Isaiah 35:3 Strengthen the feeble hands, steady the knees that give way;

Job 4:4 your words have supported those who stumbled; you have strengthened faltering knees.

My favorite life passage is Hebrews 12:1-2a:
Therefore, since we are surrounded by such a great cloud of witnesses, let us throw off everything that hinders and the sin that so easily entangles. And let us run with perseverance the race marked out for us, fixing our eyes on Jesus, the pioneer and perfecter of faith.

As I read further in that chapter tonight (this morning?), I found verses 11-13a:

No discipline seems pleasant at the time, but painful. Later on, however, it produces a harvest of righteousness and peace for those who have been trained by it.  Therefore, strengthen your feeble arms and weak knees. Make level paths for your feet.

I'm ready.  We've cleared paths, readied our house, and I'm focused on the discipline it will take, no matter how unpleasant.

See you NEXT week!









Sunday, September 7, 2014

Sandwich

We've all eaten them.  Simple concept, two slices of bread, and something in between.  The bread can be plain or fancy, loaf or rolls, white or wheat.  The insides can be anything-----from PBJ to whatever you can imagine.  Some sandwiches are small, some so thick you can barely squeeze them enough to get them in your mouth.  Some are crust less, or cut into quarters, or better yet, triangles-----PBJ triangle sandwiches just taste different, you know?  The key is, the sandwich isn't known by the bread, it's known by what's inside.  You never have a white bread sandwich-----you have a ham and cheese sandwich.  The bread is what holds it together, but the filling defines it.

Then there's the Sandwich  generation, which is a whole different concept.  I'm beginning to think it's all about the bread, and the filling is just what's stuck in the middle.  Right now, I'm the filling, but I sure don't feel like I'm the defining part.  On either side of me is a generation (or two), one with lots of needs, more than they've ever had in my lifetime, and one with not as many as they used to have, which redefines my relationship with both of them.  While society is telling me the benefits of being an empty nester, I'm learning that the truth is far from that.  True, no one else is living in my house except my husband and I, but between us we have 3 elderly parents with various needs, two sons, two daughters-in-law, one granddaughter and a soon to arrive second granddaughter.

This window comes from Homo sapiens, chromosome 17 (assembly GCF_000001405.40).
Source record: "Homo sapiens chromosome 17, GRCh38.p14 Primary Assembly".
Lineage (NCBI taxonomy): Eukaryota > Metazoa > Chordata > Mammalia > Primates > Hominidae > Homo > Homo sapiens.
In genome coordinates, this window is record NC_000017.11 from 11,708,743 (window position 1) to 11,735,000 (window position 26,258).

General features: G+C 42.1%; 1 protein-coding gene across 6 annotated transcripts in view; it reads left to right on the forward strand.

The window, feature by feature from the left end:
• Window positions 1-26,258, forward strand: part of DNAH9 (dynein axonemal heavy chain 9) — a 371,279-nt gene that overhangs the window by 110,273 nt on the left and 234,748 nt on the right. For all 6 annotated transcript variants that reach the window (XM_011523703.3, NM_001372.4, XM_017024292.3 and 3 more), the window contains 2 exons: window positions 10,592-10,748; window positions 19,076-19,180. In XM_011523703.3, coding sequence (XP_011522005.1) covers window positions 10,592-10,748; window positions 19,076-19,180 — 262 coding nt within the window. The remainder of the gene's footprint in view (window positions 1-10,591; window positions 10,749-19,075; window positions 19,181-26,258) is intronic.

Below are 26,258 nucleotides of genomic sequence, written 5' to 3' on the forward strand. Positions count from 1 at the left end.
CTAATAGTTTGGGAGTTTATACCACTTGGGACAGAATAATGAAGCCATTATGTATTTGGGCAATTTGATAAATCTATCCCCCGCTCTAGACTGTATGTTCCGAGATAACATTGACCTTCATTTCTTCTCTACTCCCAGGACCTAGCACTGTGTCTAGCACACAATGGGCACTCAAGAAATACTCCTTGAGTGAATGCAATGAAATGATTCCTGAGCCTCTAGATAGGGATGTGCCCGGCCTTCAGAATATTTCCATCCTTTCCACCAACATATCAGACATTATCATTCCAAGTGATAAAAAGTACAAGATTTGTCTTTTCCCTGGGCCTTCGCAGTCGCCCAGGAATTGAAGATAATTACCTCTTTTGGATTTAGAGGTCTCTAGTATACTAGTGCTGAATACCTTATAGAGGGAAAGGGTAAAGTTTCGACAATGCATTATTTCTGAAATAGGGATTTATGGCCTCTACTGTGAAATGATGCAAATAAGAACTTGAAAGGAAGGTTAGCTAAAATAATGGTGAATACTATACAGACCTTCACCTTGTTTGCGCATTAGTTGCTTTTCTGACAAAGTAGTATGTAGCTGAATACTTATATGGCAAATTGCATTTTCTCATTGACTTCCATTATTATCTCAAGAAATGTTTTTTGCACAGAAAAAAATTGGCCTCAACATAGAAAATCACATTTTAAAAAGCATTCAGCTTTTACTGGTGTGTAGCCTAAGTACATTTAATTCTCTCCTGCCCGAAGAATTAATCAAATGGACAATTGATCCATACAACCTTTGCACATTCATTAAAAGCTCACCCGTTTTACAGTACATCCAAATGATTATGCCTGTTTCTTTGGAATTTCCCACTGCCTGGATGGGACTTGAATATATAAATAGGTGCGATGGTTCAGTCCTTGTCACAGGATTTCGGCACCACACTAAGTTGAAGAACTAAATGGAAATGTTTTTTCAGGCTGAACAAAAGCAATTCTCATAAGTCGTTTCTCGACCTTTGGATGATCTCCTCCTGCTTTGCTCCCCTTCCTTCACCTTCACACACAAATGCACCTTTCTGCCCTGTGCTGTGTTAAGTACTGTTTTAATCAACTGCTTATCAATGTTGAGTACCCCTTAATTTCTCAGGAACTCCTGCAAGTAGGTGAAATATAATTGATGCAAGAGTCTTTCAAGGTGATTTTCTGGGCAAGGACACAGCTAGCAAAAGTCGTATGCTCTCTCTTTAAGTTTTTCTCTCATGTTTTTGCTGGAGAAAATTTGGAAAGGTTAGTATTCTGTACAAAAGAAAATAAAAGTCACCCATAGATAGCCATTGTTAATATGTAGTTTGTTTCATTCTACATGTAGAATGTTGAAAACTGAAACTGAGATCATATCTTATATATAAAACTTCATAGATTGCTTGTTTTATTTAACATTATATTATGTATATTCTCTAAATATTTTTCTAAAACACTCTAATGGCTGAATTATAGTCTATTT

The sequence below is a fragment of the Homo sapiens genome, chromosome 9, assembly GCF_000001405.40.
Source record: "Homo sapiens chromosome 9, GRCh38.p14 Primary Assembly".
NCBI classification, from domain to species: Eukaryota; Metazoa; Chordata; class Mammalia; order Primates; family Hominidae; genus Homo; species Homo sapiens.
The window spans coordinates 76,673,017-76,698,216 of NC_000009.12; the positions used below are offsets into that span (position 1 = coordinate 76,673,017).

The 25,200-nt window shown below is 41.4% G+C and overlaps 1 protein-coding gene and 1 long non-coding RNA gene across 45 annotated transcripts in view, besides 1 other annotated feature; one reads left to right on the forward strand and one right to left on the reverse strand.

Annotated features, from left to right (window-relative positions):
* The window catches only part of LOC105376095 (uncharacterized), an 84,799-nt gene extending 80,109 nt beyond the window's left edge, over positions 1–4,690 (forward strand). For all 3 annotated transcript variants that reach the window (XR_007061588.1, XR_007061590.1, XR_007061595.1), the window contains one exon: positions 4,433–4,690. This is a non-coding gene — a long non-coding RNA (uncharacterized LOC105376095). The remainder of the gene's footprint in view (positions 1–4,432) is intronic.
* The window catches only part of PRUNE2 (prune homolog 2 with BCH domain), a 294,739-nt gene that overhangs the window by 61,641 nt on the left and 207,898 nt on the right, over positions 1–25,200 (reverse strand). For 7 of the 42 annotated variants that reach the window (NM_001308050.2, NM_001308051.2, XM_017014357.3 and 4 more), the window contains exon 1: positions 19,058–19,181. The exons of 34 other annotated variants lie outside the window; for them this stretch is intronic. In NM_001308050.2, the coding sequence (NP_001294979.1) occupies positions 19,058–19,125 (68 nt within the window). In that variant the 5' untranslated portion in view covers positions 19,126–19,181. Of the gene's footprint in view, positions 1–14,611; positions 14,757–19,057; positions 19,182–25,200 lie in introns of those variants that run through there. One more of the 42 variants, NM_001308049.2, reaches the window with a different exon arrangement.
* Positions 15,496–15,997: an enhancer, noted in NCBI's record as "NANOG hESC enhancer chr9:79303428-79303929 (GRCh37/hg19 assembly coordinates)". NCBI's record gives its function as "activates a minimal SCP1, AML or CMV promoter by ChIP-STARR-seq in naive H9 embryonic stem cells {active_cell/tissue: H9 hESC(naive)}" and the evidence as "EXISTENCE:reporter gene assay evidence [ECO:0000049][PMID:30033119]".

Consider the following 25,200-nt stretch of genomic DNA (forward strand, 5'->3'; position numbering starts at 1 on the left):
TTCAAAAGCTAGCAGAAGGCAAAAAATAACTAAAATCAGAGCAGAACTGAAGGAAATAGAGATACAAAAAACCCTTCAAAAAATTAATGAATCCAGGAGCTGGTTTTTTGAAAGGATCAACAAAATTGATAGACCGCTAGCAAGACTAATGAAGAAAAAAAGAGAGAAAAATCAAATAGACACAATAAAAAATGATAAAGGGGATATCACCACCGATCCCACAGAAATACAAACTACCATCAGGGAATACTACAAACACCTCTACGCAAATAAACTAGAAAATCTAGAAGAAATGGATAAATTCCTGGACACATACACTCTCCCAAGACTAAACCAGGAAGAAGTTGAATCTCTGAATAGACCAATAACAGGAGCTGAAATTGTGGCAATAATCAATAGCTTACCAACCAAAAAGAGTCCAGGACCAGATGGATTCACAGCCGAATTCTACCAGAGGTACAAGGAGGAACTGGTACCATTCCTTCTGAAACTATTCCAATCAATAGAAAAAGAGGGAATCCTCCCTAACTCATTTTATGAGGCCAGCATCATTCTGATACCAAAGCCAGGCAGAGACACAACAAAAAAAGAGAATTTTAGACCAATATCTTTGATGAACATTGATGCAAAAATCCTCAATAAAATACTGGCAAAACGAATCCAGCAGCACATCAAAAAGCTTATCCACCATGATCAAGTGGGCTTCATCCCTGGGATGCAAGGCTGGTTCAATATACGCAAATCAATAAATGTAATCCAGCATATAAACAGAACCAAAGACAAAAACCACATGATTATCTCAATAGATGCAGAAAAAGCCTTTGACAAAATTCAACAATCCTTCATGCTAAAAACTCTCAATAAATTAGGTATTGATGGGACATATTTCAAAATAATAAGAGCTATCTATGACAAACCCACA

The older generation has needs, and we're the ones designated to meet those needs.  Memories are failing, driving skills aren't what they used to be, doctors appointments have to be made, paperwork needs to be done, decisions have to be made, sudden events happen which require is to drop everything and go.  So there are all of these "have to" things going on, and at the same time there are the just "we need to" visits to arrange.  We manage to plan a visit, honestly, sometimes out of guilt and nothing else, only to be met by "we can't remember the last time we saw you" or "when will you come again"?  In with guilt, out with guilt.  Great visit.

At the same time, our kids are living their own lives, taking care of themselves/wives/families, independently, as they should.  But we find ourselves wishing for more time with them, wanting to know what they're doing, how their lives are going, what their dreams are, what their stresses are, what joys or hardships they are experiencing.  But because we feel so much guilt coming from the 'other side' of the sandwich, we don't want to put our children in the same place that we feel, and we therefore err on the side of staying away, seeming uninterested, so as not to put them in the position that we feel of the "you need to/should/ought to," which isn't the message we want to convey to them at all.  And then we end of feeling out of touch with them, which just makes us sad.